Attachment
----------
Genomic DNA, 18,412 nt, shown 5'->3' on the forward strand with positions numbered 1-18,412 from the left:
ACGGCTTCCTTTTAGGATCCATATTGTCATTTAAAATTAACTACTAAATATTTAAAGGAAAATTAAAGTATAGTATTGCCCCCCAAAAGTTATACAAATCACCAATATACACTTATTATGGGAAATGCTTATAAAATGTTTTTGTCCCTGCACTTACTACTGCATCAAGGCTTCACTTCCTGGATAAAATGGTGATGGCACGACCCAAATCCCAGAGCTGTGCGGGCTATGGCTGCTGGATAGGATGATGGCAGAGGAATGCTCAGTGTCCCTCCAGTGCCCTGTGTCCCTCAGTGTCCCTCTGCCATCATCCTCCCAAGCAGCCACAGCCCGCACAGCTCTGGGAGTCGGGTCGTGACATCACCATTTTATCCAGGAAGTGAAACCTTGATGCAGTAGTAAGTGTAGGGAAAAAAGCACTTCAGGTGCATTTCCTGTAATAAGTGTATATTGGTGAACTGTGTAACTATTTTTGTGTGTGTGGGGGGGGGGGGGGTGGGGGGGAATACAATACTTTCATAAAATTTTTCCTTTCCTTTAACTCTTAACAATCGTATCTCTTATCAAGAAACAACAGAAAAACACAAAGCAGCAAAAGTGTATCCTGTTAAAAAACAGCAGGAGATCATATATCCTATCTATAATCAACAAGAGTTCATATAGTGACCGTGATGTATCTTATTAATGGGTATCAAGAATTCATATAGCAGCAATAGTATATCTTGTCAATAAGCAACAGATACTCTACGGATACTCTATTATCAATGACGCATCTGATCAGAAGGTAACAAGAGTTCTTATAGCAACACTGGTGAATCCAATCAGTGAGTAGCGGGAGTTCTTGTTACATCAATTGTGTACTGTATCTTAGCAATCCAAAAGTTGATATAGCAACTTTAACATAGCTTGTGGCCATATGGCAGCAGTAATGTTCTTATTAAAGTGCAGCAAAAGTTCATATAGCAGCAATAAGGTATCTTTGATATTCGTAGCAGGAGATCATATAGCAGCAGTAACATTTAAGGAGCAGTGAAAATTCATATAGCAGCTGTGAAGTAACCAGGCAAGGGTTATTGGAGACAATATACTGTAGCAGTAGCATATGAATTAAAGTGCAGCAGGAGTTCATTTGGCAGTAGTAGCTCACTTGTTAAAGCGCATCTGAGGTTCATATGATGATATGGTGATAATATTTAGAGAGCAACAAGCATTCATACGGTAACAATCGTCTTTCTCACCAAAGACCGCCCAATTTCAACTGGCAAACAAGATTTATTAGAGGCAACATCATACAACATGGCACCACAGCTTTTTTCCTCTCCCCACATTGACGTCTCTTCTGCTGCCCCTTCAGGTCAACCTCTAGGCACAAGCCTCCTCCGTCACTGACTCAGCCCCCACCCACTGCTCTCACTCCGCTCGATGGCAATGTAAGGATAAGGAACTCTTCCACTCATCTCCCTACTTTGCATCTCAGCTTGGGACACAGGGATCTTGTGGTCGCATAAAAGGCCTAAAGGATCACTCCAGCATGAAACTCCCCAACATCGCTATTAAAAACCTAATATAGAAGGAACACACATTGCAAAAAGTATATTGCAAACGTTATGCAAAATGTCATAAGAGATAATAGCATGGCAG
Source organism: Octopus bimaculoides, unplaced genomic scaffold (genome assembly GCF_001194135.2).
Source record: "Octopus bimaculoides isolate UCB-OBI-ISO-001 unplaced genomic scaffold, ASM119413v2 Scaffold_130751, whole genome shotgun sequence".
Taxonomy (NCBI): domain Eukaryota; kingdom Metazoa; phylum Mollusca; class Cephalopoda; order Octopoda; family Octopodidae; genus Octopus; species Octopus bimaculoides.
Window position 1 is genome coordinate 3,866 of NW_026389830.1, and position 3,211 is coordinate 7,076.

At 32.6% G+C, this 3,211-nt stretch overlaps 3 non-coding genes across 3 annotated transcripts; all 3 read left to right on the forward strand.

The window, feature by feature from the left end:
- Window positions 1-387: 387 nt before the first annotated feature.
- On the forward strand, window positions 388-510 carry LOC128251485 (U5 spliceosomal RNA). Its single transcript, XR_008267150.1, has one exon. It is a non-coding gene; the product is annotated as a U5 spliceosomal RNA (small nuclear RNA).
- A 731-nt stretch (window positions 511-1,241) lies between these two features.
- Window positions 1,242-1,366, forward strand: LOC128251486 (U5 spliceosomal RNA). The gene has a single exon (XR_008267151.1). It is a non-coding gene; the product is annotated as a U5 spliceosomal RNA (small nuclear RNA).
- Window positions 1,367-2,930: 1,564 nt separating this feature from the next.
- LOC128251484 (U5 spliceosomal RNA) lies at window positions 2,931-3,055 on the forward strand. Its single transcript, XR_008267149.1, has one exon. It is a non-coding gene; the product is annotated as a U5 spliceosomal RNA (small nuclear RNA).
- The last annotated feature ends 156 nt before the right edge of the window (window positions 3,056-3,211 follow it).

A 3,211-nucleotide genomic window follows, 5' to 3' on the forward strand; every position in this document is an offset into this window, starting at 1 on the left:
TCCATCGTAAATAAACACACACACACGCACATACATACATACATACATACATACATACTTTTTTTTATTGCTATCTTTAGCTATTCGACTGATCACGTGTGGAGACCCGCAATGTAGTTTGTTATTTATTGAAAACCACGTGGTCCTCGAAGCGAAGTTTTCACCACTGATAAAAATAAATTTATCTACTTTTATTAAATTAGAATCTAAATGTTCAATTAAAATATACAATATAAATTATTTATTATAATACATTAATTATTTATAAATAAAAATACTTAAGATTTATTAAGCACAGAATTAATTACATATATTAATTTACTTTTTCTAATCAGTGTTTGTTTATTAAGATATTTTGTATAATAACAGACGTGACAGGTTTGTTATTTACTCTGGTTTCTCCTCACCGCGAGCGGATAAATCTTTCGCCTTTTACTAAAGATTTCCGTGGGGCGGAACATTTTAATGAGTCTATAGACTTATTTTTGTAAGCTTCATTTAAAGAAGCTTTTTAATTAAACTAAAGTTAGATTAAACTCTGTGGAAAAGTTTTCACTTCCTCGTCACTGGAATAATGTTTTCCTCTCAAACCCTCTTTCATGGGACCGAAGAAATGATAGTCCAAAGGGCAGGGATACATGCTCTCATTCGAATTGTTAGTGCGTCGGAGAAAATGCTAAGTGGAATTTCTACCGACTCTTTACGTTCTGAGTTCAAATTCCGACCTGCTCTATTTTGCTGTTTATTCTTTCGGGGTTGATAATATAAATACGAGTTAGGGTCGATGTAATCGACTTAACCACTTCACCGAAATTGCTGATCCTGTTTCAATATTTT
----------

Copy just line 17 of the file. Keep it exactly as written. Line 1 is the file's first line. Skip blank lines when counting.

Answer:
TCCATCGTAAATAAACACACACACACGCACATACATACATACATACATACATACATACTTTTTTTTATTGCTATCTTTAGCTATTCGACTGATCACGTGTGGAGACCCGCAATGTAGTTTGTTATTTATTGAAAACCACGTGGTCCTCGAAGCGAAGTTTTCACCACTGATAAAAATAAATTTATCTACTTTTATTAAATTAGAATCTAAATGTTCAATTAAAATATACAATATAAATTATTTATTATAATACATTAATTATTTATAAATAAAAATACTTAAGATTTATTAAGCACAGAATTAATTACATATATTAATTTACTTTTTCTAATCAGTGTTTGTTTATTAAGATATTTTGTATAATAACAGACGTGACAGGTTTGTTATTTACTCTGGTTTCTCCTCACCGCGAGCGGATAAATCTTTCGCCTTTTACTAAAGATTTCCGTGGGGCGGAACATTTTAATGAGTCTATAGACTTATTTTTGTAAGCTTCATTTAAAGAAGCTTTTTAATTAAACTAAAGTTAGATTAAACTCTGTGGAAAAGTTTTCACTTCCTCGTCACTGGAATAATGTTTTCCTCTCAAACCCTCTTTCATGGGACCGAAGAAATGATAGTCCAAAGGGCAGGGATACATGCTCTCATTCGAATTGTTAGTGCGTCGGAGAAAATGCTAAGTGGAATTTCTACCGACTCTTTACGTTCTGAGTTCAAATTCCGACCTGCTCTATTTTGCTGTTTATTCTTTCGGGGTTGATAATATAAATACGAGTTAGGGTCGATGTAATCGACTTAACCACTTCACCGAAATTGCTGATCCTGTTTCAATATTTT